Energy Transition

Only 40% of Africans enjoy a reliable electricity supply, report finds

A man works at his desk in rural Nigeria.

New research has highlighted the work needed to provide electricity for all. Image: REUTERS

Yomi Kazeem
Share:
Our Impact
What's the World Economic Forum doing to accelerate action on Energy Transition?
The Big Picture
Explore and monitor how Energy Transition is affecting economies, industries and global issues
A hand holding a looking glass by a lake
Crowdsource Innovation
Get involved with our crowdsourced digital platform to deliver impact at scale
Stay up to date:

Energy Transition

Africa’s electricity problems continue to limit the continent with only 40% of Africans enjoying reliable power supply, claims a new report.

Access—defined as living within the range of an electrical grid—remains a major mitigating factor among some countries. While the average percentage for access to electric grids across the continent stands at 66% for the 36 African countries surveyed by Afrobarometer, 13 countries still have 50% or less of their populations with any access to electricity.

African countries with a majority living without electricity access.
Image: Quartz

As expected, the continent’s bigger economies such as Nigeria (90%) and South Africa (95%) recorded high percentages for access to grids. Only two countries, Mauritius and Egypt, recorded 100% access. Regionally, North and East Africa stand out albeit for contrasting reasons. North Africa enjoys the continent’s highest rates for access to electricity while East Africa lags behind the rest of the continent.

North Africa has the highest rate of access to electricity in Africa.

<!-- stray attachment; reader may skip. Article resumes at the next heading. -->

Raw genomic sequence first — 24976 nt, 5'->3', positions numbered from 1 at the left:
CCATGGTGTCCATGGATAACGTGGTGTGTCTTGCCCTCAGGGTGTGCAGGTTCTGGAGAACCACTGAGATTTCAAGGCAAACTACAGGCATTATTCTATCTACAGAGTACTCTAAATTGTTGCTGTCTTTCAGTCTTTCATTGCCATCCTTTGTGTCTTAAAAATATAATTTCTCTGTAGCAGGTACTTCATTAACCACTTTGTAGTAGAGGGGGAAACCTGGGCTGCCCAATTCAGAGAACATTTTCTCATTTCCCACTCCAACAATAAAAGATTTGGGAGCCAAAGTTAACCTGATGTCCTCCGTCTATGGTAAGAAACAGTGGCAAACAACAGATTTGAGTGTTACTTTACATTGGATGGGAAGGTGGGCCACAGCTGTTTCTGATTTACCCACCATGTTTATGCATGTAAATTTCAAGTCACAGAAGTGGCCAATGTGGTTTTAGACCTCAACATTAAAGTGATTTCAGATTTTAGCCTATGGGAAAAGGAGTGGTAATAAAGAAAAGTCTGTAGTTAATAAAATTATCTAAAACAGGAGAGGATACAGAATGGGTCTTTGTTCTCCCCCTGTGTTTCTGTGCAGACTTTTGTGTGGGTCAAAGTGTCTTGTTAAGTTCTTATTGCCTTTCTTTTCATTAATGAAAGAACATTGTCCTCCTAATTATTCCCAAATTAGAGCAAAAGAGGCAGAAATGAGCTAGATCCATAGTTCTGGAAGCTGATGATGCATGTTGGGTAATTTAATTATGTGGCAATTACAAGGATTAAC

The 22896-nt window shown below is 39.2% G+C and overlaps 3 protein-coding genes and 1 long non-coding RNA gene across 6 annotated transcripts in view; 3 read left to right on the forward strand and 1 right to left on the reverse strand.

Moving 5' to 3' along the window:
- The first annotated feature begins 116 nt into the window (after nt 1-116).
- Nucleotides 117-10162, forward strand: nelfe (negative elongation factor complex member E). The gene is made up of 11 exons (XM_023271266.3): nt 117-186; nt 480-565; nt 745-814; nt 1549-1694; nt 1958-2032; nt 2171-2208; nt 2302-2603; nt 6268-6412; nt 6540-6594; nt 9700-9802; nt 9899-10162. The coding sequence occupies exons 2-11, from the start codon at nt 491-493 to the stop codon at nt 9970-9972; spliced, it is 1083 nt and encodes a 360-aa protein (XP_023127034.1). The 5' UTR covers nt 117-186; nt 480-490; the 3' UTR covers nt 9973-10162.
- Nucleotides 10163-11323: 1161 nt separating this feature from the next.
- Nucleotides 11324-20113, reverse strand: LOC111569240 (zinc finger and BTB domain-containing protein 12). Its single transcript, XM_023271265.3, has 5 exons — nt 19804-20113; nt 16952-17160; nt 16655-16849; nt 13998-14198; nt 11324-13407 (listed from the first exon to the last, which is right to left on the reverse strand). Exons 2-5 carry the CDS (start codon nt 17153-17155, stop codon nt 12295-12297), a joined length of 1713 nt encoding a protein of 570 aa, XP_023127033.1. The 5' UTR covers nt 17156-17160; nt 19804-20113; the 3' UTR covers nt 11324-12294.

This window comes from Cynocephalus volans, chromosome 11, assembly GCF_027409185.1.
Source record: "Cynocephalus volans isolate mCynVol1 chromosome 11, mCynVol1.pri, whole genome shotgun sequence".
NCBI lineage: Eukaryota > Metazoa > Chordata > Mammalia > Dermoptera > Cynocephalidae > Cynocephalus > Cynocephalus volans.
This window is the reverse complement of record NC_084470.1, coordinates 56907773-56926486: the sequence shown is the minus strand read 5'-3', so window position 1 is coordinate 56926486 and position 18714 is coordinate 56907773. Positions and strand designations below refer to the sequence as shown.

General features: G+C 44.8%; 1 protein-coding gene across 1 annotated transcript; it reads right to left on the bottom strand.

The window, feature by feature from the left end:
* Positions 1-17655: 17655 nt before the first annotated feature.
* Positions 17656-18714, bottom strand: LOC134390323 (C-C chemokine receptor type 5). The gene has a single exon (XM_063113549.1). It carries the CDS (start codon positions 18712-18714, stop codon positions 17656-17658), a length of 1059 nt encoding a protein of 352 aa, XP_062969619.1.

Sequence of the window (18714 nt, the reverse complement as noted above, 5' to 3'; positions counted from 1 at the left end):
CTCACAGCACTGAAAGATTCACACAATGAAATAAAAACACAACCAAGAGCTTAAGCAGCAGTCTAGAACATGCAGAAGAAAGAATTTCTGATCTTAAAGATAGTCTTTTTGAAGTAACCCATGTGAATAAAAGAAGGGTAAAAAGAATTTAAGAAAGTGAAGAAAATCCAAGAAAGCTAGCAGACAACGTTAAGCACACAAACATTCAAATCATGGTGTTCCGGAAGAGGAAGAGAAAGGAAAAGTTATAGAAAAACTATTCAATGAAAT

Image: Quartz

While access to electricity grids is one thing, being connected is quite another. In the same vein, being connected to the grids is also not a guarantee of reliable power supply. Predictably, countries like Mauritius with high connection rates show high levels of reliable supply while Burundi with low connection rates show low levels of reliable supply. But it is not entirely straightforward across the board.

For example, Nigeria has an access rate of 90% and a connection rate of 96% but a low reliable power supply rate of only 18%. Similarly, Tanzania with only 23% of the population connected to electric grids, they enjoy a high 54% of reliable power supply. This disparity is perhaps the single biggest evidence that while the continent might share similar problems, a one-size-fits-all solution will not provide remedy.

The disparity in connections and reliable power supply in Africa.
Image: Quartz

There is an upside to the huge gap in electricity infrastructure as it is opening up opportunities and rams home the need for affordable renewable energy. For example, East Africa’s electricity shortfalls are resulting in an increased presence of alternatives as more people now turn to solar technology in the region. Start-ups like M-Kopa, with low-cost pay-as-you-go solar power solutions, now provide some viable options for Africans without access to grids or reliable power supply. Backed by $19 million in funding, M-Kopa plans to provide power to a million homes on the continent by 2017. M-Kopa is not a sole example. Renewable energy projects in sub-Saharan Africa have attracted over $25 billion in investment and the African Union has also announced plans to invest $20 billion to develop renewable energy on the continent.

Don't miss any update on this topic

Create a free account and access your personalized content collection with our latest publications and analyses.

Sign up for free

License and Republishing

World Economic Forum articles may be republished in accordance with the Creative Commons Attribution-NonCommercial-NoDerivatives 4.0 International Public License, and in accordance with our Terms of Use.

The views expressed in this article are those of the author alone and not the World Economic Forum.

Related topics:
Energy TransitionGeographies in Depth
Share:
World Economic Forum logo
Global Agenda

The Agenda Weekly

A weekly update of the most important issues driving the global agenda

Subscribe today

You can unsubscribe at any time using the link in our emails. For more details, review our privacy policy.

AI and energy: Will AI help reduce emissions or increase demand? Here's what to know

Eleni Kemene, Bart Valkhof and Thapelo Tladi

July 22, 2024

About Us

Events

Media

Partners & Members

  • Sign in
  • Join Us

Language Editions

Privacy Policy & Terms of Service

© 2024 World Economic Forum